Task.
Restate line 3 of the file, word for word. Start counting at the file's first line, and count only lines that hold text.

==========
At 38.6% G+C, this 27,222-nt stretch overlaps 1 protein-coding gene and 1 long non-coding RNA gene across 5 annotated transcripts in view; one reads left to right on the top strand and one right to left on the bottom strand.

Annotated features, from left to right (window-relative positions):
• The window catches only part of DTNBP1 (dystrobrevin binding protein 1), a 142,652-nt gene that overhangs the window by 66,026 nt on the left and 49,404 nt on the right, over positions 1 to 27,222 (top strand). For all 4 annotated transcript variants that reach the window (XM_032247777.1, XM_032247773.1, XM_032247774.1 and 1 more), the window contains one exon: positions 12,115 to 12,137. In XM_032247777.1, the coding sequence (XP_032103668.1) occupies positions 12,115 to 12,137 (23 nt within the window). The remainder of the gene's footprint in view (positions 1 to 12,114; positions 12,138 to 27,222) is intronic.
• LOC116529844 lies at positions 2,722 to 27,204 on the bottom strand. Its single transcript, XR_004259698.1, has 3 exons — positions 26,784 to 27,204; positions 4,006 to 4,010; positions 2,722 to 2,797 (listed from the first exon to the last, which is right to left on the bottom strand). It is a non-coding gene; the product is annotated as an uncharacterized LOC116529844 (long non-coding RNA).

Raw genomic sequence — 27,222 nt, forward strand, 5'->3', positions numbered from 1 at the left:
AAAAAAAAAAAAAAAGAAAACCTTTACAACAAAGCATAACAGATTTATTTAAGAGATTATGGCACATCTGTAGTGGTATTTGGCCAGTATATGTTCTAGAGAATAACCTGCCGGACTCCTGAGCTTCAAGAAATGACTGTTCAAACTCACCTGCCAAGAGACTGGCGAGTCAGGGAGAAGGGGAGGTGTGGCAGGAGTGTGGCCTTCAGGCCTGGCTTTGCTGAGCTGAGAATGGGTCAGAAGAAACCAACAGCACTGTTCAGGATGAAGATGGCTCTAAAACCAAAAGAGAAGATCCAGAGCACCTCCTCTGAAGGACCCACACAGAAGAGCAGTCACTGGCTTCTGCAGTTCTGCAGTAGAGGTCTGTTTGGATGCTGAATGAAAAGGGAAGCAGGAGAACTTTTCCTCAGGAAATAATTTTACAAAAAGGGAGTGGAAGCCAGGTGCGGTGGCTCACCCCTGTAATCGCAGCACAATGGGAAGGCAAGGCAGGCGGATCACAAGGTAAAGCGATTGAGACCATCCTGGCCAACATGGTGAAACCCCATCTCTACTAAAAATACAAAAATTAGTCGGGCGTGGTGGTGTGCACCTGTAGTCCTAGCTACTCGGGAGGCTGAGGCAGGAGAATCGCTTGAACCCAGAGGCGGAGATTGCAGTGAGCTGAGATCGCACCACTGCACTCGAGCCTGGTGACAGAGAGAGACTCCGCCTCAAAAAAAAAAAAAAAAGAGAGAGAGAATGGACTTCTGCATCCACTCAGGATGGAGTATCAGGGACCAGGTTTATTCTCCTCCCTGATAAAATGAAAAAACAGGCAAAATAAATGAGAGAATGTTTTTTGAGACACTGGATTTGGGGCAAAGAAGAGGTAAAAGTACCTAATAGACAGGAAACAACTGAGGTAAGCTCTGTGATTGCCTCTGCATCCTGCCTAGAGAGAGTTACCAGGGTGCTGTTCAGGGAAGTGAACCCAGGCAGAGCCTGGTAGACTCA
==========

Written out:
• The window catches only part of DTNBP1 (dystrobrevin binding protein 1), a 142,652-nt gene that overhangs the window by 66,026 nt on the left and 49,404 nt on the right, over positions 1 to 27,222 (top strand). For all 4 annotated transcript variants that reach the window (XM_032247777.1, XM_032247773.1, XM_032247774.1 and 1 more), the window contains one exon: positions 12,115 to 12,137. In XM_032247777.1, the coding sequence (XP_032103668.1) occupies positions 12,115 to 12,137 (23 nt within the window). The remainder of the gene's footprint in view (positions 1 to 12,114; positions 12,138 to 27,222) is intronic.